She Gets What She Deserves

Here’s the situation.

There’s an outbreak of a disease. A vicious disease that’s killing everyone in the world– men, women and children. It’s a horrible epidemic wreaking havoc on the planet and all it’s inhabitants.

But you’re lucky. You have been given a vaccine that is a cure, protecting you from the disease. In fact, there’s enough vaccine to go around–enough to save the entire planet.

But in order to get the vaccine, a person must be recommended by someone who’s already gotten it.

So because you’ve already been vaccinated, you begin to make your list of recommendations; people who desperately need the medicine. You begin with your family. You must protect them. You list each one carefully. Your spouse, your children. Your mom & dad. Your sister & brother. Your great-aunt Sally. And then a name comes to mind. But you skip that name for now.

You list your friends, everyone from the people you are close with now to those you once roamed the halls with in high school. Bob. Lisa. Shannon. Ebeneezer. The name you thought before comes to mind again, but once more, you skip it.

You list your acquaintances. Your dermatologist. Your exterminator. The bag boy at the grocery store. Everyone must be saved, and you have the power–you hold the key. All you have to do is give their name.

That name you thought before comes to mind yet again. And you continue to list other people– anyone and everyone except that name which comes into your brain over and over again.

Why won’t you write it down? Why won’t you save her?

Because she’s a nasty, evil person who’s made horrible choices in her life and hurt a lot of people. Including you. And worst of all, she’s a family member. She’s someone you loved and trusted.

And you have the power to give her name to those who might save her from this evil disease, but you don’t.

You don’t because you’ve decided that she’s no longer worth it. She no longer deserves your kindness. She no longer deserves your help.

Someone has to want to be helped. You can’t help someone who won’t help themselves. Nothing I do can help her–she’s too far gone. She doesn’t deserve my help.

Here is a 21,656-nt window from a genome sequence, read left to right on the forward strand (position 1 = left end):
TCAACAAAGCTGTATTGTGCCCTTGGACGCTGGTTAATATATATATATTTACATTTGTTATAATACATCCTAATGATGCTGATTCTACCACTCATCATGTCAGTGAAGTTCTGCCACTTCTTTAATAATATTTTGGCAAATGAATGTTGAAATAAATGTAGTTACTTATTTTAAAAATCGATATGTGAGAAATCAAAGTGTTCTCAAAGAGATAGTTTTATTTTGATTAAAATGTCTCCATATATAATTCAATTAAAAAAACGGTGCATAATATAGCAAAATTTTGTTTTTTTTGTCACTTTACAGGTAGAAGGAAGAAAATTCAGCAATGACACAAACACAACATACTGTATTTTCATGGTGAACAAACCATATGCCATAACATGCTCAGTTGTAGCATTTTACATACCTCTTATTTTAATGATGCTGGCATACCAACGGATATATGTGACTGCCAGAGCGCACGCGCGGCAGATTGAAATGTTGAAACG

Those are the excuses you give to make yourself feel better.

But the ugly truth is, by with holding your help, you’re no better than she is, no matter what she’s done.

Disease wreaking havoc on the world = Sin

Cure = The magnificent grace of Jesus Christ

Turning in a list of names of those who need help = Prayer

Do you withhold prayer for those who need it? Do you refuse to pray for those you deem “unworthy”?

Then take a long, hard look in the mirror. Because you are unworthy, too.

We are all unworthy of the grace and mercy of Jesus Christ.

That’s what makes the miracle of the cross so powerful. That NONE of us deserve it. “Saint” and “Sinner” alike– we are all the same in the eyes of God.

Those who have wronged us, those who are hurting, those who are in need of mercy and grace–these are the ones who “deserve” our prayers the most.

Share with me: Can you think of someone right now who “deserves” your prayer?

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11 Comments

Filed under The Christian Walk

11 responses to “She Gets What She Deserves

  1. jessicarpatch

    Loved this, Jennifer, and so true. We have no right to withhold prayer for anyone because we think they don’t deserve it. Great stuff!

  2. Powerful post, Jennifer. We so often think ourselves “better” than others, when really, sin is sin. Doesn’t matter how big or small; it’s all enough to separate us from God. Thank goodness for the blood of the Lamb.

  3. wendypainemiller

    Got through. Yes I can & yes I will.
    ~ Wendy

  4. even though i knew where you were going from the beginning, i still got caught up in the narrative! YES! i know people that have hurt me that i know i need to pray for. will work on correcting this grievous error right NOW.

  5. I know what it’s like to fight the feelings of anger and hurt. We’re all human. But I believe prayer is powerful. It changes things. it changes people.

  6. Lori Dilworth

    I didn’t want to finish reading when I started. I have been guilty of exactly this. People that hear my story don’t blame me for those feelings, but I know the feelings aren’t in the attitude that God wants me to have. I can forgive and pray for the people that hurt me even if I never want to see that person again, speak to them, or put myself in a situation where I can be hurt again. This is for sure an area I’m working on (and have been for quite some time).

    • Lori,
      This is SO true. You can pray even though you don’t want to be around this person. And I betcha that if you and I start praying for the people who’ve hurt us, we’ll see amazing sorts of healing from our merciful and gracious God. Cool, huh?

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